Commonwealth v. DePasquale, 509 Pa. 183, 190, 501 A.2d 626, 631 (1985) (citations omitted).
The legislative history clearly evidences an intention on the part of the Legislature to restrict the use of electronic speed measuring devices to our State Police. Moreover, the reasons proffered by the legislature were well grounded in consideration for the safety and welfare of the general public. In keeping with the spirit and purpose of the Motor Vehicle Code, the Legislature stated clearly and concisely that the use of electronic speed detection devices is most effectively reserved for the State Police in order to serve the interests of the general public. Such a reading of the *450 legislative history is necessary to "effectuate the intention of the general assembly . . ." 1 Pa.C.S.A. § 1921(a), 1922(2); see also Fireman's Fund Ins. Co., v. Nationwide Mutual Ins. Co., supra. To do otherwise, would be to disregard the plain and unambiguous language of § 3368(c) of the Motor Vehicle Code. Commonwealth v. Becker, supra.
Our analysis is further buttressed by the enactment of the 1986 amendment to the Motor Vehicle Code, wherein the Legislature extended to "any officer" permission to use a particular type of electrical/electronic speed measuring device to calculate vehicle speed. Had the legislature intended to enlarge the scope of the use of all electronic speed devices, it had an opportunity to do so at that time. We find a more expansive interpretation of the statutory language unwarranted. We can only regard the inaction of the legislature as a purposeful intent to continue the restriction of the use of electronic speed devices to the State Police. See Grant v. Riverside Corp., supra.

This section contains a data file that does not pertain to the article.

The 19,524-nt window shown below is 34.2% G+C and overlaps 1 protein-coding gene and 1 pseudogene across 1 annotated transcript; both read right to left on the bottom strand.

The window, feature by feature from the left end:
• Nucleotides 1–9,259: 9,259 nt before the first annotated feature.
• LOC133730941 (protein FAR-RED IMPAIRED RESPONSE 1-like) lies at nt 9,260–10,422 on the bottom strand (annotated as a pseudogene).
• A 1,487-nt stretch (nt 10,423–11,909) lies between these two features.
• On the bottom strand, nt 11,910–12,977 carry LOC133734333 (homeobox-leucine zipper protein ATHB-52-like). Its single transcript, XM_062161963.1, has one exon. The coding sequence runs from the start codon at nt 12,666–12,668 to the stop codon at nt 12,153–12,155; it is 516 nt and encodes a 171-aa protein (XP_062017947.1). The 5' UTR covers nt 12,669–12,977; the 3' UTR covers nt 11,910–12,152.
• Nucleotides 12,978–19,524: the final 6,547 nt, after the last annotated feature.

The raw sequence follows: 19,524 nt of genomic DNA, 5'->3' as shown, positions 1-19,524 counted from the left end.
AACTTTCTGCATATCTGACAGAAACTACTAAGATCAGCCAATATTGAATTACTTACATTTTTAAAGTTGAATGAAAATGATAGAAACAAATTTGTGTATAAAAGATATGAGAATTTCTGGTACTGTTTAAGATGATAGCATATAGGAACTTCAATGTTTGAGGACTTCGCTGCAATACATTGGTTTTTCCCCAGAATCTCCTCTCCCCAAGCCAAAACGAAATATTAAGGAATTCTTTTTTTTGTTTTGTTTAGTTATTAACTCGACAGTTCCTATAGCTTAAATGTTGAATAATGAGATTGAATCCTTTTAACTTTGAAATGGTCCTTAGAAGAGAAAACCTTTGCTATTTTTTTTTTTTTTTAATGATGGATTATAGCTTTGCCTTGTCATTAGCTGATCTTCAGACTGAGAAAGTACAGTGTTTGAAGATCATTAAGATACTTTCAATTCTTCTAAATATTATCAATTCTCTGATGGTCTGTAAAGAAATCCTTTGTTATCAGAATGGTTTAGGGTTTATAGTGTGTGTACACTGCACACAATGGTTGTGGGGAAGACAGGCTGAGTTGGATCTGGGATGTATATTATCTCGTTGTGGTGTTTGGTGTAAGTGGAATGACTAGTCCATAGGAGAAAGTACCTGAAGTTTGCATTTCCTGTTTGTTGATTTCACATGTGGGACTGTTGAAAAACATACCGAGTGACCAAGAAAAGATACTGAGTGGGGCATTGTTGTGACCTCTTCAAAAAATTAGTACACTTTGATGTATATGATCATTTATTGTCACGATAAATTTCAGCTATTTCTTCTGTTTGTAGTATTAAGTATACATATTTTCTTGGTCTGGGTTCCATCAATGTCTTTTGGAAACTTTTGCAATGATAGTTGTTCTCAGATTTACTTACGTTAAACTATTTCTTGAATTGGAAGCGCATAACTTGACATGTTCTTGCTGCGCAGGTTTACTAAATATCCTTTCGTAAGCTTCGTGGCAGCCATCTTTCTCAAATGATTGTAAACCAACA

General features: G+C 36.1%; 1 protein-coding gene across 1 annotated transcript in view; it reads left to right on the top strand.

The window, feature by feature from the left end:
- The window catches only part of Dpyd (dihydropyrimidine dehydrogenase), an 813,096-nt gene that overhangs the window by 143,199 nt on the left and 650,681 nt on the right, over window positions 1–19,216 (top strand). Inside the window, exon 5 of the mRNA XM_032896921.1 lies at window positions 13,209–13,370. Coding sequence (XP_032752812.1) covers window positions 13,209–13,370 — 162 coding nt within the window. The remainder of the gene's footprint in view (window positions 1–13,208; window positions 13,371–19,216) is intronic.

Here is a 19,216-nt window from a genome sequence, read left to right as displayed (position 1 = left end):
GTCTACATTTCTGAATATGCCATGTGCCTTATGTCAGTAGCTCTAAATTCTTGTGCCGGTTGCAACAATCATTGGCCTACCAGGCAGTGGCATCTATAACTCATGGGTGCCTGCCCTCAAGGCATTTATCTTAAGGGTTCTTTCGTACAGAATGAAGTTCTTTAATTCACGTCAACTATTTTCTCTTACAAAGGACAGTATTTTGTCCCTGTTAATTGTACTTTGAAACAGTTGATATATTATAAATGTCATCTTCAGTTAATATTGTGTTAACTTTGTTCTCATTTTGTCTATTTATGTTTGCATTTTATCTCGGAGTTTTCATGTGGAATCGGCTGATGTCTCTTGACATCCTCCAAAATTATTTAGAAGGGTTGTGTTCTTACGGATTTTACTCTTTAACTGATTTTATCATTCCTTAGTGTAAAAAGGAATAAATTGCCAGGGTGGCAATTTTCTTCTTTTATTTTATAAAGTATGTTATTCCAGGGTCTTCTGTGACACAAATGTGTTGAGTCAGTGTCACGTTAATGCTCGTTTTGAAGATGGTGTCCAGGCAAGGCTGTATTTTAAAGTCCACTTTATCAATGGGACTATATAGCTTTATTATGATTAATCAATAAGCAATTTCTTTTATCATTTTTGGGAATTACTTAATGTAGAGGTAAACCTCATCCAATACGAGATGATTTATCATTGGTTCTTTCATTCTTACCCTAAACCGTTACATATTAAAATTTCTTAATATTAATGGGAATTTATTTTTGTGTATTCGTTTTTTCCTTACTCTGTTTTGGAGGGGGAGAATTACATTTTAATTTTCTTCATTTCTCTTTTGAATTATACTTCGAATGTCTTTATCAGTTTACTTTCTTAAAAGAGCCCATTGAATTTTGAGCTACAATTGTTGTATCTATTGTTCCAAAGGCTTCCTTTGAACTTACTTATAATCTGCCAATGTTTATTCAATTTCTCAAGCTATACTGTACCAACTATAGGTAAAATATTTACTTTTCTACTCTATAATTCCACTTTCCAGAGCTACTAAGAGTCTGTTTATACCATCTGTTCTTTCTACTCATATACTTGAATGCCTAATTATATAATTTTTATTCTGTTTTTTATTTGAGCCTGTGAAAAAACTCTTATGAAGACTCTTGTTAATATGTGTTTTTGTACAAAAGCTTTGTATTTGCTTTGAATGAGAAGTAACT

In interpreting the intent of the legislature, we are also guided by the legal maxim of statutory construction, expressio unius est exclussio alterius: that which is not included in the law shall be excluded in the law. See Grant v. Riverside Corp., supra. The only possible inference to be drawn from the Legislature's failure to include local enforcement or other designated agencies in the group permitted to use electronic speed devices is that the omission of those not so enumerated are to be designated as exclusions. See id.; Commonwealth v. Tilghman, supra. Certainly, had the legislature wished to accord the DRPA the privilege to use electronic speed devices, it would have included the DRPA in § 3368. See Grant v. Riverside Corp., supra; Commonwealth v. Tilghman, supra. We cannot but deem that omission to be of significance. Accordingly, under this statutory principle, because the DRPA was not given express authority to use electronic speed devices in the Motor Vehicle Code, we cannot now enlarge *451 the scope of § 3368 to extend a function to the DRPA that the the legislative never intended.